I recently consulted on an MPLS-migration project. I have witnessed a large migration several years ago and was glad to see the improvements in the technology.
MPLS, or multi-protocol label switching, is a wide-area network service offering from telcos. Considering MPLS in the context of the OSI model, it operates kind of at layer 2.5 (Hey, Cisco said it, not me). It uses data-link layer MAC address technology but inserts labels in each packet which allow layer 2 devices to route to the correct destination. Thus the “label switching” part of the name. It is “multi-protocol” because it works with the multiple protocols of TCPIP and frame relay and ATM protocols which provides great flexibility when integrating legacy applications. It’s also designed with QoS (Quality of Service) technology which lends itself to latency-sensitive applications like VoIP and video. The MPLS product also allows for maximum flexibility in provisioning. An increase in bandwidth does not mean installation of a new circuit.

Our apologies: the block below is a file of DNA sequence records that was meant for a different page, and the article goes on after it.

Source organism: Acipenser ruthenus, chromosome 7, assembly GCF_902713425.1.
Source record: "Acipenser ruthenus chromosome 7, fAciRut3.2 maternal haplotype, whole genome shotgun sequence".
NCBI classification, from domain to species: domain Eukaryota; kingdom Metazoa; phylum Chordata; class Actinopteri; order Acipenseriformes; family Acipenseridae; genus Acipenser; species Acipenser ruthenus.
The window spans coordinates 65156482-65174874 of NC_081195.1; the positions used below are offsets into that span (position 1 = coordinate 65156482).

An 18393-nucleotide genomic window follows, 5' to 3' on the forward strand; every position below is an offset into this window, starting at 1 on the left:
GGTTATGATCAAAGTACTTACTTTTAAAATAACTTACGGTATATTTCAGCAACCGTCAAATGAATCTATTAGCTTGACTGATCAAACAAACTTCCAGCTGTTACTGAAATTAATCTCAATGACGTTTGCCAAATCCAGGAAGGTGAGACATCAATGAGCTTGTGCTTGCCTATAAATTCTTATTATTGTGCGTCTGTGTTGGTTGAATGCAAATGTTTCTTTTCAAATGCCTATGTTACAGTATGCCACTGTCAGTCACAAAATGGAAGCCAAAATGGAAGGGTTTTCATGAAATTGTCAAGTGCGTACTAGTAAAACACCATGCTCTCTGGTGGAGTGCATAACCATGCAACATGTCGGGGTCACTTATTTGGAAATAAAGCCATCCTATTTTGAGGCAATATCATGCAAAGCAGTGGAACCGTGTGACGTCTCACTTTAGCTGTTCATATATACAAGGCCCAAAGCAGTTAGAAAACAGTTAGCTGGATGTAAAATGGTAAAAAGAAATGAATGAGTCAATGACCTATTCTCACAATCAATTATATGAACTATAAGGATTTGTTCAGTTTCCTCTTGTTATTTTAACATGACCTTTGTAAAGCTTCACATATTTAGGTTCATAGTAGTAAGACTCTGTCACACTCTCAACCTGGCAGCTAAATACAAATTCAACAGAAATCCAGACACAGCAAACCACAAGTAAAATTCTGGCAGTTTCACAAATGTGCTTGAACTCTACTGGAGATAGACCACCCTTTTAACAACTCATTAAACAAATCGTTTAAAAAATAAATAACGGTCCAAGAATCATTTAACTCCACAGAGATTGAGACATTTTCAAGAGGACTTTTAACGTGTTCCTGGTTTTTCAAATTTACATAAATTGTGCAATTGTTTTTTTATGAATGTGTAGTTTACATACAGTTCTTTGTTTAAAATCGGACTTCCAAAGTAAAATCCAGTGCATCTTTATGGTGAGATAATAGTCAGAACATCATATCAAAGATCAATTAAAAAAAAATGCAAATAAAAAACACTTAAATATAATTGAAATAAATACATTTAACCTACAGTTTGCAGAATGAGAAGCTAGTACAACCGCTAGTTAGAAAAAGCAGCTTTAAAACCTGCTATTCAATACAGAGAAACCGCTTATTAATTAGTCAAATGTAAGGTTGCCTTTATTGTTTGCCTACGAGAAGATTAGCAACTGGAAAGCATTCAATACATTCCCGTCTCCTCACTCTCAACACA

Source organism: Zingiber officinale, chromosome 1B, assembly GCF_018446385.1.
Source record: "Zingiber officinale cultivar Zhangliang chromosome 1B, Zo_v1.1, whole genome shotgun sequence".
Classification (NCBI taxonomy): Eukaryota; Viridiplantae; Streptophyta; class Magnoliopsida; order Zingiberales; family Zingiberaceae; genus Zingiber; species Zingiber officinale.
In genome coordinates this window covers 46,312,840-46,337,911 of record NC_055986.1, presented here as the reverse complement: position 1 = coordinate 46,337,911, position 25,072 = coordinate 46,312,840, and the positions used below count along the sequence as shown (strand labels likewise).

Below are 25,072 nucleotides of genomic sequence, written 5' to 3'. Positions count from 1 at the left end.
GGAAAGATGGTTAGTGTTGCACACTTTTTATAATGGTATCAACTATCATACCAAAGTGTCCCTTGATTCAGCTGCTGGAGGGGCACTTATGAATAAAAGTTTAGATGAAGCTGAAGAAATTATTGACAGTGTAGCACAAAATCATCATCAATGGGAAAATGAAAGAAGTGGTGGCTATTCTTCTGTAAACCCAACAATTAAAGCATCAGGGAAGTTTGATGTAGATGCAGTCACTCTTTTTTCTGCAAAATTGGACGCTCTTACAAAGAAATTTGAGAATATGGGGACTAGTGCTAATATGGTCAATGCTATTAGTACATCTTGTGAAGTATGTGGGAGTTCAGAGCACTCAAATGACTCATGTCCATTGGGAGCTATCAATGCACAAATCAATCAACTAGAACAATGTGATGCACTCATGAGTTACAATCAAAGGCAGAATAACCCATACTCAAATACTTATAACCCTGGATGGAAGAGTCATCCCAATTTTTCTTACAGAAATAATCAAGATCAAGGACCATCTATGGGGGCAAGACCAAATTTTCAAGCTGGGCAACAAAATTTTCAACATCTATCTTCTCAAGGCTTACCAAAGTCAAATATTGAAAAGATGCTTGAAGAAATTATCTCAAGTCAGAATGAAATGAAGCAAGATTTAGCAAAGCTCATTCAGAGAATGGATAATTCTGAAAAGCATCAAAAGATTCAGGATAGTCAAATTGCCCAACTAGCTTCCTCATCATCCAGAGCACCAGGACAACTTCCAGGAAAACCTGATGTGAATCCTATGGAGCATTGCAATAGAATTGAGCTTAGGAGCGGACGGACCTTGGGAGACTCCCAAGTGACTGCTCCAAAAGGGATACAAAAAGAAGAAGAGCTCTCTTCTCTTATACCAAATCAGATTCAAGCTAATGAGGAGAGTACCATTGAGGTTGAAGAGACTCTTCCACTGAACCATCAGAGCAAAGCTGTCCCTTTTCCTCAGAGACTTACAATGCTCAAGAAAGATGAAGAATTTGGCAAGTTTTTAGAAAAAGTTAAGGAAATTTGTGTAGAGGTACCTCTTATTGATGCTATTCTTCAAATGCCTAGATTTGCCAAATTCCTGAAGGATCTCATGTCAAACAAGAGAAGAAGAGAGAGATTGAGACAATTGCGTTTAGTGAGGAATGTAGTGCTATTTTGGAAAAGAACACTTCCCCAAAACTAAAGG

MPLS is a nice product, but it is expensive. For your Fortune 500 companies, it is a no-brainer. For this client I referenced, they are non-profit and getting some great discounts, but not everyone will have those options. I recently worked for a smaller company with about 70 locations. There was no way I could have sold MPLS service offering to business management. Broadband VPN was cheap and did the job just fine for limited data sharing which was really all the sites needed. For the typical IT manager at an SMB, the current MPLS offering is an excellent large-scale example of where you should choose technology that’s right for the particular organization over that which is just really cool. Unless your sites are tightly controlled from a headquarters location, run VOIP and video conferencing, the business case is just not there.